It’s also beneficial to engage in co-viewing. This means actively participating with your child during their screen time, discussing the content, and turning passive viewing into an interactive learning experience.
- Encouraging A Variety Of Activities And Promoting A Balanced Lifestyle
And, of course, variety is the spice of life. Encouraging a mix of activities – from physical exercise to reading and arts ensures a balanced lifestyle.
By fostering these healthy habits, we can ensure that our children benefit from the digital world while enjoying the richness of offline experiences in their early childhood learning environment.
Screen Time and Parenting Practices
Leading by example is paramount. By demonstrating healthy screen usage, parents can model mindful digital behaviour. Here are some ways parents can walk the talk regarding screen time with their children:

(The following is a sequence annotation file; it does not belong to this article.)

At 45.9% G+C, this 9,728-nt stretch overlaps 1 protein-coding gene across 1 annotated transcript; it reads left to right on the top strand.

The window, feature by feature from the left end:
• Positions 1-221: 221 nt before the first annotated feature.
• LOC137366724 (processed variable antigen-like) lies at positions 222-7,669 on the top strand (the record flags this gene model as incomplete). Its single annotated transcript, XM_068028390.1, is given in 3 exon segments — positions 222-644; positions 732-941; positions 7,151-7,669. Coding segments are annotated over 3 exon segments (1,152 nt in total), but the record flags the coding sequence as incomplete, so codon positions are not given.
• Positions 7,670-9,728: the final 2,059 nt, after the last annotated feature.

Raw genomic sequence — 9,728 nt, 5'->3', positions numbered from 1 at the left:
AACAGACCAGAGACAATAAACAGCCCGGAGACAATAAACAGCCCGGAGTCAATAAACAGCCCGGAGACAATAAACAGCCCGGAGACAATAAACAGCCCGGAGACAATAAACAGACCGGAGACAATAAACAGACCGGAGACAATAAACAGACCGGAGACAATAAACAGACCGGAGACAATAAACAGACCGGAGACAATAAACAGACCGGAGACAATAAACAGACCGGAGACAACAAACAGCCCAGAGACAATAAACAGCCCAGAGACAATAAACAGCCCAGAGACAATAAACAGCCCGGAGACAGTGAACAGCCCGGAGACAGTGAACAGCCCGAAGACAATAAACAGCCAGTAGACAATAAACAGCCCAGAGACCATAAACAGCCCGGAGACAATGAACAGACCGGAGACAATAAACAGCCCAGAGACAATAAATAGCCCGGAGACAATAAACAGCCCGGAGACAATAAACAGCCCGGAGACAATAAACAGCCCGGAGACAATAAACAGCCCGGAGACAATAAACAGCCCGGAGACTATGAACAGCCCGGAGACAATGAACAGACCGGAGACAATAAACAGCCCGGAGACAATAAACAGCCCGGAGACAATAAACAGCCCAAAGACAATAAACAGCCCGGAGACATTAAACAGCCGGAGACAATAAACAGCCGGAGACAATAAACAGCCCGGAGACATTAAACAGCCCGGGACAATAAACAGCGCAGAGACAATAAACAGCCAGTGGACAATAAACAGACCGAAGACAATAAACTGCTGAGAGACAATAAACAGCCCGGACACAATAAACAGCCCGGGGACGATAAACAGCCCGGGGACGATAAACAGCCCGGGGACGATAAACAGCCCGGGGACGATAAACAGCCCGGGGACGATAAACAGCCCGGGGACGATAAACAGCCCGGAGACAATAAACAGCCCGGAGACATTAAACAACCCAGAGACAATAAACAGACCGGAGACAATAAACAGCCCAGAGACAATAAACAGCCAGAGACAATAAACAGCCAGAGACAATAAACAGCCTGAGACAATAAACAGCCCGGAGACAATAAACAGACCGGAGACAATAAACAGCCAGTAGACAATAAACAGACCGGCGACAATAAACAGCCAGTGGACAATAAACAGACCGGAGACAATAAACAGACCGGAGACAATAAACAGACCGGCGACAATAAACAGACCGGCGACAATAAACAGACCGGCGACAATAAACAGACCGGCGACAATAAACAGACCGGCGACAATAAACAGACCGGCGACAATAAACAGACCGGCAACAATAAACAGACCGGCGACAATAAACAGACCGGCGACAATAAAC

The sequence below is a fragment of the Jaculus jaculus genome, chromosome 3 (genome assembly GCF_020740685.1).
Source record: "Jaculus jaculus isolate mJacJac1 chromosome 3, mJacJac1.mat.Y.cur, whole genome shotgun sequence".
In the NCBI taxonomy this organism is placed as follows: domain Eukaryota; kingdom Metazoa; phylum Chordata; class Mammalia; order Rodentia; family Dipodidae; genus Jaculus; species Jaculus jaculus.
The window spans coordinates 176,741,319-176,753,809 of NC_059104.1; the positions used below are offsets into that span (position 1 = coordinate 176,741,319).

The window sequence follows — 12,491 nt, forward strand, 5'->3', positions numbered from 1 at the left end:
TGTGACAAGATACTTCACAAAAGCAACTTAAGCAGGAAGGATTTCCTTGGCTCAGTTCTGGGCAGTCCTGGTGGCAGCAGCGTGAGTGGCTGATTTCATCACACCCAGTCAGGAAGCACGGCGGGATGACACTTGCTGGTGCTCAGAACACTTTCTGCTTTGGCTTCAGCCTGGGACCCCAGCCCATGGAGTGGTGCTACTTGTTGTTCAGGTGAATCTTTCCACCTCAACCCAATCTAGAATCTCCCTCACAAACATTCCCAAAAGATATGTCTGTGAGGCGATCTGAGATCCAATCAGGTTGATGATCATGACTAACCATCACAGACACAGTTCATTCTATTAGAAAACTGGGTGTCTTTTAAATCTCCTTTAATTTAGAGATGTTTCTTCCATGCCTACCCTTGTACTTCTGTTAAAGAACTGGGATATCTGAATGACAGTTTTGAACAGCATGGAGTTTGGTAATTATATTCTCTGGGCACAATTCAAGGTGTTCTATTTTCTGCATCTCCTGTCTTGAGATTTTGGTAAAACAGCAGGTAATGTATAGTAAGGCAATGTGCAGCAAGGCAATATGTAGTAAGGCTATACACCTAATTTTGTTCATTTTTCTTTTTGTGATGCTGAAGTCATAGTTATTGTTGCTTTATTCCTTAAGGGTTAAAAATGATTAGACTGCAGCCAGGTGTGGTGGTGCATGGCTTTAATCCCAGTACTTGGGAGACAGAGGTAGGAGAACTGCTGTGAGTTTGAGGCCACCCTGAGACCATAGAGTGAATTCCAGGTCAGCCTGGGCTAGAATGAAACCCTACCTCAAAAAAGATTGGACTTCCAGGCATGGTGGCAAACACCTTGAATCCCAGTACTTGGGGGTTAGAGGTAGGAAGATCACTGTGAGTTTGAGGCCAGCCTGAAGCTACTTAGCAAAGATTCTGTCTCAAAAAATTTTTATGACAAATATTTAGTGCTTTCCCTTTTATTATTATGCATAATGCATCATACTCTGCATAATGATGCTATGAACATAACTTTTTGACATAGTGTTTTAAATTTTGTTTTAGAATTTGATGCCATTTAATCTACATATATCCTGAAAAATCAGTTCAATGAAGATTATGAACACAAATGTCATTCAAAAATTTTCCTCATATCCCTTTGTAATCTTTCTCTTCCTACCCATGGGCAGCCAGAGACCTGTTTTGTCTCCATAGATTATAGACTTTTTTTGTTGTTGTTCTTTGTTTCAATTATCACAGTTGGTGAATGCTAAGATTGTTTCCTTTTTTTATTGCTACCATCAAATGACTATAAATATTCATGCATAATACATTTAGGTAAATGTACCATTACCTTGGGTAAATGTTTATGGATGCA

- Open Communication And Setting Realistic Expectations
Discuss screen time with your kids, setting realistic expectations about when, how long, and what content they can engage with. Make it a two-way conversation, respecting their views while guiding them.
- Supporting Alternative Activities And Fostering Quality Interactions
Support hobbies that involve physical activity, creativity, or social interactions – think board games, outdoor play, reading, or arts and crafts. These activities not only offer quality interactions but also nurture various skills.
The challenge for parents is to guide their children on using these tools effectively and responsibly in their early childhood learning environment.
Parents and caregivers can harness the potential of screen time in early childhood by empowering themselves with knowledge and adopting a balanced approach.
Our decisions today can shape our children’s tomorrow, making technology a developmentally appropriate ally rather than an adversary.
Let’s strive for an environment that allows our little ones to thrive offline and online, ensuring a harmonious blend of technology and human potential.